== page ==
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Old 21st August 2017, 05:55 AM   #31
kronckew
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the vikings, like the japanese named individual swords of note. the tachi and katana are both curved swords, genus 'samurai swords' subclasses tachi and katana. simlar taxonomy for knives?

i'm also reminded of the made-up word 'falcata' used for spanish kopis-like sword after the mid 19c.

arroz by any other name would small as sweet.

'karud' may not have started off as a proper unique word, but it has gained a life of it's own. english especially is famous for loan words and made-up words, ambiguous words, etc.. unlike france, or quebec, where you may get fined for using the english word for an item that has a french equivalent in french conversation, we do not have that restriction here. i hope.
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Old 21st August 2017, 12:13 PM   #32
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I think that we collectors of ethnographic artifacts have found it very convenient (and fitting) to adopt what may have been a generic term (i.e. sword, knife, dagger) in the language or dialect of the producing culture as a specific term for an artifact of that culture. On many occasions what was recorded and became accepted has been 'in error' and a brief visit to your dusty copy of Stone's Glossary... should prove that. So, while karud may well remain a useful and specific term for us, it is still worthwhile for us to know the origins of this label.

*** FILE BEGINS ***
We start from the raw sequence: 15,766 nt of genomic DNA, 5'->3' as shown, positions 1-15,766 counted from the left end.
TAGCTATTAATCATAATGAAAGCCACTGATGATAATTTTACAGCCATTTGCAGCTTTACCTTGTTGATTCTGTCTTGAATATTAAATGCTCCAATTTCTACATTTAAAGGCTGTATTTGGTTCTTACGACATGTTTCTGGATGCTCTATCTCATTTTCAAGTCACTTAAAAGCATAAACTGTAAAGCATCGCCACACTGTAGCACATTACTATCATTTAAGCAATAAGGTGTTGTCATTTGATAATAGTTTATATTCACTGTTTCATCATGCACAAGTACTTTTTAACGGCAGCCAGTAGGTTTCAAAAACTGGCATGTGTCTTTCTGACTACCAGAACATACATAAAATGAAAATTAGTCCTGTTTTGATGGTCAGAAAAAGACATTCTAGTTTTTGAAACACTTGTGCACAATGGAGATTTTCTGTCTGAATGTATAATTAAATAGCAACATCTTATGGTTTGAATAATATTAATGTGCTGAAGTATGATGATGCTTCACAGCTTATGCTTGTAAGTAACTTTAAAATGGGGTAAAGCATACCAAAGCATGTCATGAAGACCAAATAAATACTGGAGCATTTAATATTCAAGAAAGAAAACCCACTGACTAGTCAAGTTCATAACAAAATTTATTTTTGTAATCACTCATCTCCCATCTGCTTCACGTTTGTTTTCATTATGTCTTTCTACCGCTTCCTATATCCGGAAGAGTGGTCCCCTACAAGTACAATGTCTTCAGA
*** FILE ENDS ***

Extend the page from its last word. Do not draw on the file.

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Old 21st August 2017, 12:26 PM   #33
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Quote:
Originally Posted by Lee
So, while karud may well remain a useful and specific term for us, it is still worthwhile for us to know the origins of this label.

But we need to know all the nuances, mentioned by D.Miloserdov and Ariel....

Last edited by Mercenary : 21st August 2017 at 04:56 PM.
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Old 21st August 2017, 04:28 PM   #34
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Excellent discussion, and as Lee has noted, many terms and long held 'chestnuts' concerning the spectrum of arms have been firmly in place or 'written in Stone' . However, as with most aspects of history and all its ancillary studies, it is well to learn all we can on origins and development of not just the forms, but their descriptive terms' etymology. Stone himself knew the frailty of his chosen subject matter, and that his work would serve as the benchmark it has become, and encouraged research to continue,